Excerpt: Six cores, twelve threads, 3.6 GHz base, 4 GHz turbo, 15 MB of cache, quad-channel memory, and a 22nm die. The specs speak for themselves, the Intel Core i7-4960X is a monster.
By now everyone knows Core i7 means performance.
Excerpt: This processor has six cores with Intel hyperthreading that gives it a total of 12 threads. The latest PC games and high-end video editing software will run beautifully with this processor, and it can definitely handle the most demanding tasks you throw at it.
Summary: Summarizing the Intel Core i7-4960X Ivy Bridge Extreme processor is like summarizing the
Sandy Bridge Core i7-3960X
Haswell Core i7-4770K
in to one thought. While it has a stronger core than Sandy Bridge, the Ivy Bridge and Haswell 22nm processors have very limited contact surface with current...
Pros: 6 Core - 12 Thread computing power, All kinds of PCIE Lane bandwidth support, Quad channel 1866MHz DDR3 support, Fastest CPU on the market, Costs slightly less for power users this time
Cons: Costs the usual premium, Limited thermal transfer surface and slightly hotter than previous generation, Limited chipset refresh support
Conclusion: The X79 Chipset has been a very capable enthusiasts chipset for awhile now but some features I think should really be available to the high end at this point such as more than two SATA 6G ports.
Summary: So, these scatter plots with price and performance kinda put things into perspective, don't they? The 4960X really is the fastest desktop CPU overall, but it ain't exactly blowing my skirt up here compared to the 3970X.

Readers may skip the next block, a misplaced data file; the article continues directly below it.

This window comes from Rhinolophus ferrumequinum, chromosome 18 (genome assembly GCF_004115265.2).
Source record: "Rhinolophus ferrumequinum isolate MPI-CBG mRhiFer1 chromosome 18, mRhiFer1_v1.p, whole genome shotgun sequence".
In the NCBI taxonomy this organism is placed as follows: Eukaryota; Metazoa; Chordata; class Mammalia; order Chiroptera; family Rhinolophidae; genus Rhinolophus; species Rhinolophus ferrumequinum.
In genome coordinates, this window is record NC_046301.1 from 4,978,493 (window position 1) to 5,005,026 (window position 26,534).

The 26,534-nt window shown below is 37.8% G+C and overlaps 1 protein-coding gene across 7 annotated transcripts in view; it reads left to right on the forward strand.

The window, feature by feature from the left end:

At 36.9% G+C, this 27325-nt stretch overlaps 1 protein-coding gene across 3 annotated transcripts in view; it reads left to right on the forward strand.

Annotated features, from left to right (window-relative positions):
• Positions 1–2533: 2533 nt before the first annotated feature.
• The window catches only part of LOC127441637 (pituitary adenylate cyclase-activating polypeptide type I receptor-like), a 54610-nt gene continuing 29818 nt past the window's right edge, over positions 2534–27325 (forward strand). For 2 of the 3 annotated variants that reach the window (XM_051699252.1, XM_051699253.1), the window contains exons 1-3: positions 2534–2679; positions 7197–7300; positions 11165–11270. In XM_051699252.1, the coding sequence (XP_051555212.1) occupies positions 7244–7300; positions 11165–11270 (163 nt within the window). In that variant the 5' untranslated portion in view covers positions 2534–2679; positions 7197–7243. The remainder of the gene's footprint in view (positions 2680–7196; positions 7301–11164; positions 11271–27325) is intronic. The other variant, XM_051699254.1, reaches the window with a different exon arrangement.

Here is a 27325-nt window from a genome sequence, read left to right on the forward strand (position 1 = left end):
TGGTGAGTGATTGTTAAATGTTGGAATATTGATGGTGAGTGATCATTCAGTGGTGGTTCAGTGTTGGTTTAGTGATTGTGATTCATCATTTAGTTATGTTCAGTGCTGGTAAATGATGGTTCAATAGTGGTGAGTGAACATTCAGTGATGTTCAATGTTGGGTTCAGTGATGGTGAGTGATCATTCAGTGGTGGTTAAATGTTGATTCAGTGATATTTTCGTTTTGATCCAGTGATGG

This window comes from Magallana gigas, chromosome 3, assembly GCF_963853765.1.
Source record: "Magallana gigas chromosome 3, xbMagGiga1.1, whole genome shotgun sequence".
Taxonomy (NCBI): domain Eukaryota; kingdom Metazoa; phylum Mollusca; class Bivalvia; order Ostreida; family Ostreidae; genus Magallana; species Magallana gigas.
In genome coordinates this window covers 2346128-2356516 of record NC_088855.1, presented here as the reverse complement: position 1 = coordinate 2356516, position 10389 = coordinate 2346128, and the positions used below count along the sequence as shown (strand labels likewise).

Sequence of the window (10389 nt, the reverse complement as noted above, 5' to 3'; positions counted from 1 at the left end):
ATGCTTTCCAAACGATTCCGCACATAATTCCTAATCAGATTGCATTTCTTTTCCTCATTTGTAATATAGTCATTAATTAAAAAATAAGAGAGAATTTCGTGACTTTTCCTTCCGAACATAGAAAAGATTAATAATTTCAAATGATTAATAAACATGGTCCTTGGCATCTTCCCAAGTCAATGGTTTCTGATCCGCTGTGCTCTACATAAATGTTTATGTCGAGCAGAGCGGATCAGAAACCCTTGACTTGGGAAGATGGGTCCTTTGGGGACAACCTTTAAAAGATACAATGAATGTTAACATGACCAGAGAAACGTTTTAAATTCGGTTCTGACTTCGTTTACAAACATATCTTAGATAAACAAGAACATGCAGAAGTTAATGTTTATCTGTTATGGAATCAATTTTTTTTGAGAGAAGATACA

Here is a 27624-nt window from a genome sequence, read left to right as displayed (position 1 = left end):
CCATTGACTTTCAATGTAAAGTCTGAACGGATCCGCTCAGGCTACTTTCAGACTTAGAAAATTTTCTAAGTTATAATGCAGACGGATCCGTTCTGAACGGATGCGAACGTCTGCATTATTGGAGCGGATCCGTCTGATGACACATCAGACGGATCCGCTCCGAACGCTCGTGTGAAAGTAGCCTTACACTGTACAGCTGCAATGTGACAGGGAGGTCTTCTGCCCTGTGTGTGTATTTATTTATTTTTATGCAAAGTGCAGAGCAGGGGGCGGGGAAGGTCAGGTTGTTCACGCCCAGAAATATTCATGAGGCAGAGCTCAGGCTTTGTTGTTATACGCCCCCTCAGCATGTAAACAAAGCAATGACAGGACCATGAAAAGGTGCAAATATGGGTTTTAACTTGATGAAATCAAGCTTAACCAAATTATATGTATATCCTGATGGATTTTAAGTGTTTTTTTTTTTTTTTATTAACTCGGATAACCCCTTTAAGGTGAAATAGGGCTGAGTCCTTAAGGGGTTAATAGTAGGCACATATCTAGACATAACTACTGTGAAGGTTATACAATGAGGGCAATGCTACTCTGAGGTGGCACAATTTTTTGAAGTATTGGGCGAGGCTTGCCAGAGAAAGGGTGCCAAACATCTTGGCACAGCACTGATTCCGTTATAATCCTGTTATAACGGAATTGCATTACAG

You know what would probably look great on these plots?
Summary: System Benchmarks -
In PC Mark 7, we can see that the category scores are improved, while the overall score is much improved. Intel boasts a 18% increase in CPU performance but Cinebench gives the 4960X a 12% difference in performance.
Conclusion: The Ivy Bridge-powered Core i7-4960X is an anachronistic chip. Already superceded in terms of architecture by the Haswell range of processors earlier this year, IVB-E is Intel saying that it can release high-performance CPUs whenever it so wishes, with whatever architecture it deems fit - a thought...
Conclusion: Intel’s Core i7 4960X will have an MSRP of $990. It’s slightly cut down younger brother the Core i7 4930K will cost $555 and the only quad core the Core i7 4820K costs $310. Currently the Core i7 3960X has a tray price of $999, the Core i7 3930K has a tray price of $583 and the Core i7 3820K has a...
Pros: Exceptional multi-threaded performance, Decent generational increase in performance, Significant power consumption reductions, Backward compatibility with current X79 motherboards, Slightly cheaper than Sandy Bridge-E was at launch
Cons: Runs hotter but only by a small margin, Still an expensive and therefore exclusive platform, Overclocking potential in raw GHz terms has been reduced, Haswell’s 4770K trumps it in applications requiring 4 cores or less
Summary: Final Thoughts
When we covered the Haswell launch back in June it was pretty exciting because it was a brand new microarchitecture which brought many new improvements, a new chipset with new features and that meant new motherboards as well.
Pros: – Improved performance over the previous generation, – Better power consumption, – Runs cooler, – 40 PCIExpress lanes, – Quad channel memory